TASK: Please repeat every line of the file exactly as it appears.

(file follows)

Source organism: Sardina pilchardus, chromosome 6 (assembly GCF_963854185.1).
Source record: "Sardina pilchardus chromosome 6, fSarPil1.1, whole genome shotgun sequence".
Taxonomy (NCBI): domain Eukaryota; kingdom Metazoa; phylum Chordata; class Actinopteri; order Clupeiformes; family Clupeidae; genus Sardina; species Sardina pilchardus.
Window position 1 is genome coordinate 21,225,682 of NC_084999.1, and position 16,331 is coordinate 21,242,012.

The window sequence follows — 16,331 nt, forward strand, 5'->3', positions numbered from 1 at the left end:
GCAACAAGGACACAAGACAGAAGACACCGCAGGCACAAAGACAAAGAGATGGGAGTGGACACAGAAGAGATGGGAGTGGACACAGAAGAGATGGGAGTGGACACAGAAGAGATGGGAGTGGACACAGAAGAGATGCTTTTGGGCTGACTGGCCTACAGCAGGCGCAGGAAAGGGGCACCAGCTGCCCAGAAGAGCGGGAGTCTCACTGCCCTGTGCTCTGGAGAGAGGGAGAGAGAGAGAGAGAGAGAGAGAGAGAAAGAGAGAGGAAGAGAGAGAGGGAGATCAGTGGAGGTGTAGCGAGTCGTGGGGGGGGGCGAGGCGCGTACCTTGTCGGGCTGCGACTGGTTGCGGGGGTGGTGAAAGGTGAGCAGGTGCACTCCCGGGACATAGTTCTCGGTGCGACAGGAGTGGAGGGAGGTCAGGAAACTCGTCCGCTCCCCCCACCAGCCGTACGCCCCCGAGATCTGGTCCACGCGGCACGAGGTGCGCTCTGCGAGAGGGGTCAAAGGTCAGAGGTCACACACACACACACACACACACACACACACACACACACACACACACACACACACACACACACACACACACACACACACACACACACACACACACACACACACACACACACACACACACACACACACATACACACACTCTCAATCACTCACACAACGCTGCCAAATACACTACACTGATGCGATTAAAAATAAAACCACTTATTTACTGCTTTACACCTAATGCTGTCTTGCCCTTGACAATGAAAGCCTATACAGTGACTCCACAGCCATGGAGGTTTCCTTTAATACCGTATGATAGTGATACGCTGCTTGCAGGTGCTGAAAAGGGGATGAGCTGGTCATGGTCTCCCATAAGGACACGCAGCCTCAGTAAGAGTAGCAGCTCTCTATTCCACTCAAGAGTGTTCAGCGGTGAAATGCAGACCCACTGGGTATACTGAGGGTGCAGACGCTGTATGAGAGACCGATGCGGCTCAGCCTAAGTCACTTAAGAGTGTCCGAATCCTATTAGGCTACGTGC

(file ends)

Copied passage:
Source organism: Sardina pilchardus, chromosome 6 (assembly GCF_963854185.1).
Source record: "Sardina pilchardus chromosome 6, fSarPil1.1, whole genome shotgun sequence".
Taxonomy (NCBI): domain Eukaryota; kingdom Metazoa; phylum Chordata; class Actinopteri; order Clupeiformes; family Clupeidae; genus Sardina; species Sardina pilchardus.
Window position 1 is genome coordinate 21,225,682 of NC_084999.1, and position 16,331 is coordinate 21,242,012.

The window sequence follows — 16,331 nt, forward strand, 5'->3', positions numbered from 1 at the left end:
GCAACAAGGACACAAGACAGAAGACACCGCAGGCACAAAGACAAAGAGATGGGAGTGGACACAGAAGAGATGGGAGTGGACACAGAAGAGATGGGAGTGGACACAGAAGAGATGGGAGTGGACACAGAAGAGATGCTTTTGGGCTGACTGGCCTACAGCAGGCGCAGGAAAGGGGCACCAGCTGCCCAGAAGAGCGGGAGTCTCACTGCCCTGTGCTCTGGAGAGAGGGAGAGAGAGAGAGAGAGAGAGAGAGAGAAAGAGAGAGGAAGAGAGAGAGGGAGATCAGTGGAGGTGTAGCGAGTCGTGGGGGGGGGCGAGGCGCGTACCTTGTCGGGCTGCGACTGGTTGCGGGGGTGGTGAAAGGTGAGCAGGTGCACTCCCGGGACATAGTTCTCGGTGCGACAGGAGTGGAGGGAGGTCAGGAAACTCGTCCGCTCCCCCCACCAGCCGTACGCCCCCGAGATCTGGTCCACGCGGCACGAGGTGCGCTCTGCGAGAGGGGTCAAAGGTCAGAGGTCACACACACACACACACACACACACACACACACACACACACACACACACACACACACACACACACACACACACACACACACACACACACACACACACACACACACACACACACACACACACACACACATACACACACTCTCAATCACTCACACAACGCTGCCAAATACACTACACTGATGCGATTAAAAATAAAACCACTTATTTACTGCTTTACACCTAATGCTGTCTTGCCCTTGACAATGAAAGCCTATACAGTGACTCCACAGCCATGGAGGTTTCCTTTAATACCGTATGATAGTGATACGCTGCTTGCAGGTGCTGAAAAGGGGATGAGCTGGTCATGGTCTCCCATAAGGACACGCAGCCTCAGTAAGAGTAGCAGCTCTCTATTCCACTCAAGAGTGTTCAGCGGTGAAATGCAGACCCACTGGGTATACTGAGGGTGCAGACGCTGTATGAGAGACCGATGCGGCTCAGCCTAAGTCACTTAAGAGTGTCCGAATCCTATTAGGCTACGTGC